For all the attention it receives, electoral democracy is really quite pathetic. Case in point: Today voters here in the District of Columbia go to the polls to select party candidates for city council and members of Congress. “Wait a minute,” some of you might say, “D.C. doesn’t have any voting members of Congress!” Quite right. There is a non-voting delegate to the House of Representatives, which is on today’s ballot — although there is only one Democrat and no Republican candidate. But there are also offices labeled “U.S. Representative” and “U.S. Senator.” These are, of course, not government-sanctioned legislators, but unpaid lobbying posts created by the D.C. government to highlight the lack of voting congressional representation.
D.C. is filled with powerless, unpaid elected officials. There’s a “state” board of education — whose power was stripped and given to the mayor and his lackeys — as well as hundreds of “advisory neighborhood commissioners,” who longingly aspire to Barack Obama’s onetime career of “community organizer.” Come to think of it, a government of unpaid officials with no actual power sounds like a pretty good model.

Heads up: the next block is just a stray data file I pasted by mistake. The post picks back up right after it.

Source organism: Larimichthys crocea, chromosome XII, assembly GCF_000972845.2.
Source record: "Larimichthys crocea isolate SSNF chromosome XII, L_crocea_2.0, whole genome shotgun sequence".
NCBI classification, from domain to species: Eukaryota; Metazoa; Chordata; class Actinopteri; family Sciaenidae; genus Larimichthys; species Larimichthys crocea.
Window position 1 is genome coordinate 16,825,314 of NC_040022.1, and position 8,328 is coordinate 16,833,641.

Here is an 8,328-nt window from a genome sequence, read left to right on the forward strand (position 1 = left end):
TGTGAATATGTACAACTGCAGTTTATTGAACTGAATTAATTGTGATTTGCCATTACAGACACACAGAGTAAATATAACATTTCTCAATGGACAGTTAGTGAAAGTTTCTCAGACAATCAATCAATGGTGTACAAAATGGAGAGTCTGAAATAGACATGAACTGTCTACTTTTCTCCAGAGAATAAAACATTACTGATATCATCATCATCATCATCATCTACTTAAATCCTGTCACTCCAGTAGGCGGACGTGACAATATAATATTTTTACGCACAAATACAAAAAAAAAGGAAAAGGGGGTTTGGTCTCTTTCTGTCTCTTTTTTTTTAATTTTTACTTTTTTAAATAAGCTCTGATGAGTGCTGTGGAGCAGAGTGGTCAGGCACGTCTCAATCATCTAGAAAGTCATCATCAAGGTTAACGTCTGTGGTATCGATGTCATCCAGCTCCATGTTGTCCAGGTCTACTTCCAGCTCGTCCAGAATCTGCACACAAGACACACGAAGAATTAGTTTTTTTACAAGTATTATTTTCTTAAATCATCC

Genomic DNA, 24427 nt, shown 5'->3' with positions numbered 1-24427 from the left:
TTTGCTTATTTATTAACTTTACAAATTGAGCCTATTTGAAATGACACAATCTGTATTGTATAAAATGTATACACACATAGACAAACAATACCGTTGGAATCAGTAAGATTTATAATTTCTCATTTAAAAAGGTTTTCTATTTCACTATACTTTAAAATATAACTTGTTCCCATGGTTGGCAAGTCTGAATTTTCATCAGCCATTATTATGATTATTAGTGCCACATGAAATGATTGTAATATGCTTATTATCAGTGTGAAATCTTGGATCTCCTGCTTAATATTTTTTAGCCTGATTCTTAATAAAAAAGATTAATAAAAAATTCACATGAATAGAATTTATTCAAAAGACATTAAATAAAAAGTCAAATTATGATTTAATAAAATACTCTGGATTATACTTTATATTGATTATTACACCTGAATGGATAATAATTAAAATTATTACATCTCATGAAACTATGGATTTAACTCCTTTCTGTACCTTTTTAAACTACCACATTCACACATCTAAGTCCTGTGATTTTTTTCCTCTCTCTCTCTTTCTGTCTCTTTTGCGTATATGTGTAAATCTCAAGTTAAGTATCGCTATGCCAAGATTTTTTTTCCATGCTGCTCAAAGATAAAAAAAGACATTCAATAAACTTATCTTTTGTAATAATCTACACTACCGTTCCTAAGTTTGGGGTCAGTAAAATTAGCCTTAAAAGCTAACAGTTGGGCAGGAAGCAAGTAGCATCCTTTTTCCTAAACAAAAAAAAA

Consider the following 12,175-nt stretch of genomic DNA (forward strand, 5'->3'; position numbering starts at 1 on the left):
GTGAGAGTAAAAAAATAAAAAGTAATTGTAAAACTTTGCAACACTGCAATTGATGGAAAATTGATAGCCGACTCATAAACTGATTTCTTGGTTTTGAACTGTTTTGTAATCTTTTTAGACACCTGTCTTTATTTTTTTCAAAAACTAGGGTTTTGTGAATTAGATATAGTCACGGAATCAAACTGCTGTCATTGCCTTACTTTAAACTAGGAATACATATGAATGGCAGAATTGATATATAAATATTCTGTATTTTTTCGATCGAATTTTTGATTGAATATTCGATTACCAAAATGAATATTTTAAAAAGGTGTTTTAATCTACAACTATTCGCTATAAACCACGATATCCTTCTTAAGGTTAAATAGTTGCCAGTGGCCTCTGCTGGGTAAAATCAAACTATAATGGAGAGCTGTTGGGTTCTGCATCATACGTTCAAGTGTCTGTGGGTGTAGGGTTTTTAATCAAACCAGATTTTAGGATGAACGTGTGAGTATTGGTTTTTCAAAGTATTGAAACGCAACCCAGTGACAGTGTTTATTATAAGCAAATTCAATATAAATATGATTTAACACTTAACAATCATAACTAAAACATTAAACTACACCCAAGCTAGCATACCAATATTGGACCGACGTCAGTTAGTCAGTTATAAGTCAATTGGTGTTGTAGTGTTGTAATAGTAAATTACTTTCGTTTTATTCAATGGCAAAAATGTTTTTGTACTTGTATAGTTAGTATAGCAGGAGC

Alas, there are D.C. elected officials with genuine destructive powers, namely the mayor and the 13-member council. Like any successful democracy, D.C. is a one-party state (well not a “state,” but you know what I mean.) Democrats have a virtual monopoly on elected offices. There are two non-Democrats on the Council who are quite literally affirmative action appointments. Congress reserved two of the Council’s four at-large seats for people who don’t run as Democrats. The results are a Republican who has held the seat as her personal fiefdom for nearly two decades, and a man who ran as a Republican, only to discover the party didn’t welcome homosexuals like him, so he conveniently declared himself an “independent.” Both council members vote in lockstep with the 11 Democrats.